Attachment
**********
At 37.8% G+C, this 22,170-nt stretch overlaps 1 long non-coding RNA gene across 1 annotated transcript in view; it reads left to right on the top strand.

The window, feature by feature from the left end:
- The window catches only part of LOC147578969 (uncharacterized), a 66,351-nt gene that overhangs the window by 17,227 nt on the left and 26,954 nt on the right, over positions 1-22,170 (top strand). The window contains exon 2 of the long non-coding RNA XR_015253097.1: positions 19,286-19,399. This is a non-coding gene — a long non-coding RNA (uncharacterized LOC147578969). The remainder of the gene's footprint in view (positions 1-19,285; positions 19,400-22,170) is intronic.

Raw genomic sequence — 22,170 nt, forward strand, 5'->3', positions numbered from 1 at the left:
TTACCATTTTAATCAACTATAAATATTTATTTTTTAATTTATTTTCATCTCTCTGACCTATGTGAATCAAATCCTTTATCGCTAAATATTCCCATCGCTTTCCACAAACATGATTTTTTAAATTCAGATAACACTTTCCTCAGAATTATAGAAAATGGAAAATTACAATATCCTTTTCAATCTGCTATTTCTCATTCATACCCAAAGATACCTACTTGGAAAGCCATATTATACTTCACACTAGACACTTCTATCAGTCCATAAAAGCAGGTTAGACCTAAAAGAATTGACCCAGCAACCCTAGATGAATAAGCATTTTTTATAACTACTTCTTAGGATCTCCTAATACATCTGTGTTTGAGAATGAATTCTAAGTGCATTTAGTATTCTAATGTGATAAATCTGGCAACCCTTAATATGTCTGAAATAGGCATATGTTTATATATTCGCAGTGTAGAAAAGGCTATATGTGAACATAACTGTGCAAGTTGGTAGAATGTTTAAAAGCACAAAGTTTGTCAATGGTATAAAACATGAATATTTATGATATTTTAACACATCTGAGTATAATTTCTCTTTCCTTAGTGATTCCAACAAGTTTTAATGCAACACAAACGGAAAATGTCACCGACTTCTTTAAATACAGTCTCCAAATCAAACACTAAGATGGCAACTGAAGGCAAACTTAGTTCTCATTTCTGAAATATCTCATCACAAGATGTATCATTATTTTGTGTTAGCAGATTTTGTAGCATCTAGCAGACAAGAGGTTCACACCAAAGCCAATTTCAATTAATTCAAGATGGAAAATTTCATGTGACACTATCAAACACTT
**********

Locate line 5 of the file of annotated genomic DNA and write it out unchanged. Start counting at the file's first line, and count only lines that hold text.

TTACCATTTTAATCAACTATAAATATTTATTTTTTAATTTATTTTCATCTCTCTGACCTATGTGAATCAAATCCTTTATCGCTAAATATTCCCATCGCTTTCCACAAACATGATTTTTTAAATTCAGATAACACTTTCCTCAGAATTATAGAAAATGGAAAATTACAATATCCTTTTCAATCTGCTATTTCTCATTCATACCCAAAGATACCTACTTGGAAAGCCATATTATACTTCACACTAGACACTTCTATCAGTCCATAAAAGCAGGTTAGACCTAAAAGAATTGACCCAGCAACCCTAGATGAATAAGCATTTTTTATAACTACTTCTTAGGATCTCCTAATACATCTGTGTTTGAGAATGAATTCTAAGTGCATTTAGTATTCTAATGTGATAAATCTGGCAACCCTTAATATGTCTGAAATAGGCATATGTTTATATATTCGCAGTGTAGAAAAGGCTATATGTGAACATAACTGTGCAAGTTGGTAGAATGTTTAAAAGCACAAAGTTTGTCAATGGTATAAAACATGAATATTTATGATATTTTAACACATCTGAGTATAATTTCTCTTTCCTTAGTGATTCCAACAAGTTTTAATGCAACACAAACGGAAAATGTCACCGACTTCTTTAAATACAGTCTCCAAATCAAACACTAAGATGGCAACTGAAGGCAAACTTAGTTCTCATTTCTGAAATATCTCATCACAAGATGTATCATTATTTTGTGTTAGCAGATTTTGTAGCATCTAGCAGACAAGAGGTTCACACCAAAGCCAATTTCAATTAATTCAAGATGGAAAATTTCATGTGACACTATCAAACACTT